* “Horror fans [will] be blown away by this audacious extravaganza.”—Publishers Weekly, Starred Review
* “This extraordinary novel is an essential purchase.”—Kirkus, Starred Review
"Stephen's writing is a chainsaw and every sentence in this book drips with blood, every paragraph is clotted with skin, and every period is a bullethole. He makes me feel like an amateur."—Grady Hendrix, New York Times bestselling author of The Final Girl Support Group
"A homage to slasher films that also manages to defy and transcend genre. You don't have to be a slasher fan to read My Heart is a Chainsaw, but I guarantee that you will be after you read it."—Alma Katsu, author of The Deep and The Hunger
"Brutal, beautiful, and unforgettable, My Heart Is a Chainsaw is a visceral ride from start to finish. A bloody love letter to slasher fans, it's everything I never knew I needed in a horror novel."—Gwendolyn Kiste, Bram Stoker Award-winning author of The Rust Maidens
"Stephen Graham Jones can't miss. My Heart Is A Chainsaw is a painful drama about trauma, mental health, and the heartache of yearning to belong...twisted into a DNA helix with encyclopedic Slasher movie obsession and a frantic, gory whodunnit mystery, with an ending both savage and shocking. Don't say I didn't warn you!” —Christopher Golden, New York Times bestselling author of Ararat and Red Hands
“An easy contender for Best of the Year. A love letter to (and an examination of) both the horror genre and the American West, it left me stunned and applauding.”—Brian Keene, World Horror Grandmaster Award and two Bram Stoker Award-winning author of The Rising and The Damned Highway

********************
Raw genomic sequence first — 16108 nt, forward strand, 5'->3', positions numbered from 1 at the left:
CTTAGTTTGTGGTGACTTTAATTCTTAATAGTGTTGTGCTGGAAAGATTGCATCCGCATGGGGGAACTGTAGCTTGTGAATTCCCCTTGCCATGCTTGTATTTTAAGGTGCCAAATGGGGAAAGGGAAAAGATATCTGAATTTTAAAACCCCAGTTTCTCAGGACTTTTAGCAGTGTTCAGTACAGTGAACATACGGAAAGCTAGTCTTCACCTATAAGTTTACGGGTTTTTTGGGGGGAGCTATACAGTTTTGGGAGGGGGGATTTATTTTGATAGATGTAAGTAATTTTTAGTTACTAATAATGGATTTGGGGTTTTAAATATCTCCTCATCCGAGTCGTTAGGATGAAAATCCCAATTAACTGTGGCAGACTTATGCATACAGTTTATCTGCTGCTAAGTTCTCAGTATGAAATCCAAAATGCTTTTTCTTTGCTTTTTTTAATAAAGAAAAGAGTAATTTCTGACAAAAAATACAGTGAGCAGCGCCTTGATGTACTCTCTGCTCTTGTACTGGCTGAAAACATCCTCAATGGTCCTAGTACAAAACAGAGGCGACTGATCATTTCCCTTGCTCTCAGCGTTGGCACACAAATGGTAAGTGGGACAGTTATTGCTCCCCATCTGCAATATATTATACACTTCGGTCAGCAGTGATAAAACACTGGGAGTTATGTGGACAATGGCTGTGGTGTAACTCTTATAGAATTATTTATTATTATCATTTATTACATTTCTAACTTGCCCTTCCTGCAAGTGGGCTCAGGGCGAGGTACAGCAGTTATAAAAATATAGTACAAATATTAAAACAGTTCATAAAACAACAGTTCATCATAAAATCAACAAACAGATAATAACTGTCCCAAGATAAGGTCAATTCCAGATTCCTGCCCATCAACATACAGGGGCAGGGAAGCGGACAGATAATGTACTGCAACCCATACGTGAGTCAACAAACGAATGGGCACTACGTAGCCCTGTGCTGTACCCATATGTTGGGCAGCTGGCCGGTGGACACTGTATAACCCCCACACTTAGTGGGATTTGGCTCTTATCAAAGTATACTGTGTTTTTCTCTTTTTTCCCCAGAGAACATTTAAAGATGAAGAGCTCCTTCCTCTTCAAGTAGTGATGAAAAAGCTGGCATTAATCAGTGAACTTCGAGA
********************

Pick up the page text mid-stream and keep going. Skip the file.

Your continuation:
“Stephen Graham Jones masterfully navigates the shadowy paths between mystery and horror. An epic entry in the slasher canon."—Laird Barron, author of Swift to Chase
"An intense homage to the classic horror films of yore."—Polygon
"At once an homage to the horror genre and a searing indictment of the brutal legacy of Indigenous genocide in America, Stephen Graham Jones’ My Heart Is a Chainsaw delivers both dazzling thrills and visceral commentary... Jones takes grief, gentrification and abuse to task in a tale that will terrify you and break your heart all at the same time."—Time
"Sneaking in right at the end of the summer is the best horror novel of the year... A loving homage to meta-horror classics like Scream and Cabin in the Woods. Hilarious at one turn and outrageously gruesome at the next, it’ll be the perfect book to read after dark over Labor Day weekend."—GQ
"Stephen Graham Jones continues his reign as a horror maestro with My Heart Is a Chainsaw. This brutal homage to slasher films focuses on Jade, a young half-Indian woman who finds comfort in horror movies after feeling abandoned by her family and her town."—PopSugar
"Stephen Graham Jones is a star when it comes to melding horror with literary fiction, exploring themes of colonialism and racisms alongside Indigenous experiences. He hasn’t been described as the Jordan Peele of horror fiction for nothing... A masterpiece."—Book Riot